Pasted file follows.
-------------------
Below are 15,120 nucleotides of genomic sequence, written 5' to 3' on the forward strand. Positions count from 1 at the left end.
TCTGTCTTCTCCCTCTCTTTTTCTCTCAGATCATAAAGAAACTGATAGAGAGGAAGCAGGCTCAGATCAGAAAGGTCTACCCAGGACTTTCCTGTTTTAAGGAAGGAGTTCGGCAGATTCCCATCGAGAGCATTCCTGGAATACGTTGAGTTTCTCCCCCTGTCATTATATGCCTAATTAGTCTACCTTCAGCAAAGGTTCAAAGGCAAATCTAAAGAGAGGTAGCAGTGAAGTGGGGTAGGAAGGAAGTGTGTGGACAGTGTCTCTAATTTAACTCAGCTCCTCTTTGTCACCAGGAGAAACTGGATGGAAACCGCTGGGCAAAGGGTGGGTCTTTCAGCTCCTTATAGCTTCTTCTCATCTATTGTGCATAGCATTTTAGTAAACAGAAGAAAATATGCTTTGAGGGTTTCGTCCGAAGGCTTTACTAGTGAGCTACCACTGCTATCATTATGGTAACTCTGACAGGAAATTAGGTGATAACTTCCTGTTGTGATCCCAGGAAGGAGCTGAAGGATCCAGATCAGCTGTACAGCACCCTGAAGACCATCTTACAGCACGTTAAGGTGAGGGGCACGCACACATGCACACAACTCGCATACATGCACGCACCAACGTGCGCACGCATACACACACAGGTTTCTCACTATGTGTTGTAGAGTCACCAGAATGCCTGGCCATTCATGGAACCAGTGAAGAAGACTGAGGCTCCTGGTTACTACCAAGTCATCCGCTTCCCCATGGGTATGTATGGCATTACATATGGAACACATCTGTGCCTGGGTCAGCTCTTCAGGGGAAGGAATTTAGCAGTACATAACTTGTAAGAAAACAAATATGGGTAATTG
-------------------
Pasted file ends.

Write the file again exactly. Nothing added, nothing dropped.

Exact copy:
Below are 15,120 nucleotides of genomic sequence, written 5' to 3' on the forward strand. Positions count from 1 at the left end.
TCTGTCTTCTCCCTCTCTTTTTCTCTCAGATCATAAAGAAACTGATAGAGAGGAAGCAGGCTCAGATCAGAAAGGTCTACCCAGGACTTTCCTGTTTTAAGGAAGGAGTTCGGCAGATTCCCATCGAGAGCATTCCTGGAATACGTTGAGTTTCTCCCCCTGTCATTATATGCCTAATTAGTCTACCTTCAGCAAAGGTTCAAAGGCAAATCTAAAGAGAGGTAGCAGTGAAGTGGGGTAGGAAGGAAGTGTGTGGACAGTGTCTCTAATTTAACTCAGCTCCTCTTTGTCACCAGGAGAAACTGGATGGAAACCGCTGGGCAAAGGGTGGGTCTTTCAGCTCCTTATAGCTTCTTCTCATCTATTGTGCATAGCATTTTAGTAAACAGAAGAAAATATGCTTTGAGGGTTTCGTCCGAAGGCTTTACTAGTGAGCTACCACTGCTATCATTATGGTAACTCTGACAGGAAATTAGGTGATAACTTCCTGTTGTGATCCCAGGAAGGAGCTGAAGGATCCAGATCAGCTGTACAGCACCCTGAAGACCATCTTACAGCACGTTAAGGTGAGGGGCACGCACACATGCACACAACTCGCATACATGCACGCACCAACGTGCGCACGCATACACACACAGGTTTCTCACTATGTGTTGTAGAGTCACCAGAATGCCTGGCCATTCATGGAACCAGTGAAGAAGACTGAGGCTCCTGGTTACTACCAAGTCATCCGCTTCCCCATGGGTATGTATGGCATTACATATGGAACACATCTGTGCCTGGGTCAGCTCTTCAGGGGAAGGAATTTAGCAGTACATAACTTGTAAGAAAACAAATATGGGTAATTG